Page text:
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Declarations as to satisfactory quality

We were surprised to come across a situation recently in which an asset financier (who we were not advising) sought to rely upon a declaration contained within its standard terms and conditions to the effect that the assets on finance had been delivered, were of satisfactory quality and were fit for their purpose.

This was instead of using a Certificate of Acceptance, a delivery note or even a confirmation of delivery by telephone.

There are circumstances in commercial contacts such as aircraft leasing where the courts will readily give effect to properly drafted Certificates of Acceptance, but not in the consumer context. The leading case is Lowe v Lombank Ltd [1960] 1 All ER 611 which involved the Hire Purchase of a vehicle to a consumer, and even though a separate delivery note had been signed by the hirer the court had little difficulty in rejecting the financier’s claim that this barred the hirer from complaining about the vehicle because it well knew that she had no proper opportunity to inspect it.

It therefore seems unlikely that in a case where there is nothing such as a Certificate of Acceptance, a delivery note or even a confirmatory telephone call the court would be prepared to accept that a hirer is bound by a declaration contained within the terms of the Agreement itself that goods have been delivered and are satisfactory.

The position is explained clearly in Goode’s Encyclopaedia of Consumer Credit at para 46.89:

“If the creditor wishes to assert that the debtor’s signature to a document estops the debtor from disputing the truth of the statements contained in the document the creditor must show that he acted on the statements in the belief that they were true and thereby altered his position. Thus, if a finance company as claimant wishes to rely on the signature to a delivery receipt as estopping the debtor from disputing that he received the goods in proper condition, the finance company must call evidence to show that it believed the debtor’s representation to be true and that acting on that belief it paid over the cash price of the goods (less the deposit) to the dealer. This is particularly necessary where the debtor is alleging a breach of the term of fitness or satisfactory quality since in the absence of such evidence by the finance company the court will be minded to infer that if the company acted on the representation at all it did so in the belief not that the representation was true but that it sufficed to enable the company to escape the consequences of that section. That said, a note of warning. There is almost no known case in the last quarter century where the debtor’s signature on a document handed to him with delivery and asserting that the goods have been received in good condition has actually been taken by a court as establishing a valid estoppel against the debtor. Further a term making such a signature binding on the customer when given prior to his having an opportunity to examine the goods risks being held an unfair term under the Consumer Rights Act 2015 and may even be within para 16 of the so-called ‘Grey List’ of terms presumed unfair contained in Schedule 2 to that Act”.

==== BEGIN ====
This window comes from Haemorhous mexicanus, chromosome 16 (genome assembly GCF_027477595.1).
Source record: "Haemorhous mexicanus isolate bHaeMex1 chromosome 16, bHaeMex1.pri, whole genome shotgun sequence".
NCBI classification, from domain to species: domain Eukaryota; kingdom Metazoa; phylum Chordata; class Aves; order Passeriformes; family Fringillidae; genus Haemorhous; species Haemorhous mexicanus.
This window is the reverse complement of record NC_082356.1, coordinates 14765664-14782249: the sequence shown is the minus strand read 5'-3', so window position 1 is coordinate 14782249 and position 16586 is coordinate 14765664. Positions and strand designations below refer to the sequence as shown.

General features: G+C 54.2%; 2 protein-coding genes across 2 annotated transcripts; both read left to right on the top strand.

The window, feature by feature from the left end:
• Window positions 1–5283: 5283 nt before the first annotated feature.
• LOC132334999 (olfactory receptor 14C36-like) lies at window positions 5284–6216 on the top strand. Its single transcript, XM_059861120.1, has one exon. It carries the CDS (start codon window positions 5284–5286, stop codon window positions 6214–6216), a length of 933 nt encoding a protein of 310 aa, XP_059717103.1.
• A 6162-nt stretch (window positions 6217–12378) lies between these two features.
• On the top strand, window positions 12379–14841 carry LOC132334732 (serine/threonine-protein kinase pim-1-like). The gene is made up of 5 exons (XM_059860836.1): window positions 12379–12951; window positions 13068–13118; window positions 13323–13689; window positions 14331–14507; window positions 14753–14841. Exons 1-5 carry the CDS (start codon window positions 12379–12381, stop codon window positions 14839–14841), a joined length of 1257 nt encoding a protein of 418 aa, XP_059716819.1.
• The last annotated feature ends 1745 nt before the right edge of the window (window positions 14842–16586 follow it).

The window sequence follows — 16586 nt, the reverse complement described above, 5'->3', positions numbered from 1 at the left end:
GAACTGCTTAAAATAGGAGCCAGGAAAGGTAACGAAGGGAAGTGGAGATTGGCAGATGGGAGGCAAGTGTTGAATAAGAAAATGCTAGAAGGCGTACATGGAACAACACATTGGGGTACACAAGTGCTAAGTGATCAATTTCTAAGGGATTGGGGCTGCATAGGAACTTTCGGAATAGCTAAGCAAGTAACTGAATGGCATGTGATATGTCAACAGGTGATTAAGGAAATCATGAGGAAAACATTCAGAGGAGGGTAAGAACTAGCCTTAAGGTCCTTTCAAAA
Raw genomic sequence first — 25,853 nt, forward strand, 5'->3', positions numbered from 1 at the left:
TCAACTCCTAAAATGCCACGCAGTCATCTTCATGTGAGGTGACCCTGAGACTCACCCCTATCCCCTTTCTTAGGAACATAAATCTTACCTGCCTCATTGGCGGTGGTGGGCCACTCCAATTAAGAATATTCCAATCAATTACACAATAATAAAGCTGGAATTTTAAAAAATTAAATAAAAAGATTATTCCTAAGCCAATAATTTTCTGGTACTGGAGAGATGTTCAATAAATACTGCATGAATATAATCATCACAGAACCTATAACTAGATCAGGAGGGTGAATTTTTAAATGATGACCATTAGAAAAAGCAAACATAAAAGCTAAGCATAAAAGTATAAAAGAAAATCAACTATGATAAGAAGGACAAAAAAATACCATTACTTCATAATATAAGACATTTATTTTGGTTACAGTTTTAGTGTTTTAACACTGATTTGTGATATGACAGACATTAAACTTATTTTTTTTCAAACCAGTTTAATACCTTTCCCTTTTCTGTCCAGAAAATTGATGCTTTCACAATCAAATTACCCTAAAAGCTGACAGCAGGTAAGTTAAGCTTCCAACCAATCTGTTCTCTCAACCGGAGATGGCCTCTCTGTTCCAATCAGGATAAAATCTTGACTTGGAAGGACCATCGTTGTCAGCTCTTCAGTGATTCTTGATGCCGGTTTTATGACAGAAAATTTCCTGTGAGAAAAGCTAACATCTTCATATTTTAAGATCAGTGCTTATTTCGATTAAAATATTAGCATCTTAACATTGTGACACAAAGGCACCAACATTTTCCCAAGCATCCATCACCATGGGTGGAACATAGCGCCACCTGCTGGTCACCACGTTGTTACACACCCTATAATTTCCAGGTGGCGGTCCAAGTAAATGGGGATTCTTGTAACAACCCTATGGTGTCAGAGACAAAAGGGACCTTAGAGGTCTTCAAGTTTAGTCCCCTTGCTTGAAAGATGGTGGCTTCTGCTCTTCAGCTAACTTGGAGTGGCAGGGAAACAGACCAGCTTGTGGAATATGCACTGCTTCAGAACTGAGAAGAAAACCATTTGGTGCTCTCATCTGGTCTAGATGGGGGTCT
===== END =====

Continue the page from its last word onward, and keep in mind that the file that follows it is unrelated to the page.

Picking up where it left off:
Indeed we have learned from years of experience in litigating these matters that there is no point in adopting an academic analysis of these agreements without taking into account what is likely to happen when they reach court, and in our view most judges would be unimpressed to see an asset financier short-circuiting the process of obtaining any meaningful confirmation of delivery by seeking to rely on a declaration within the Agreement itself.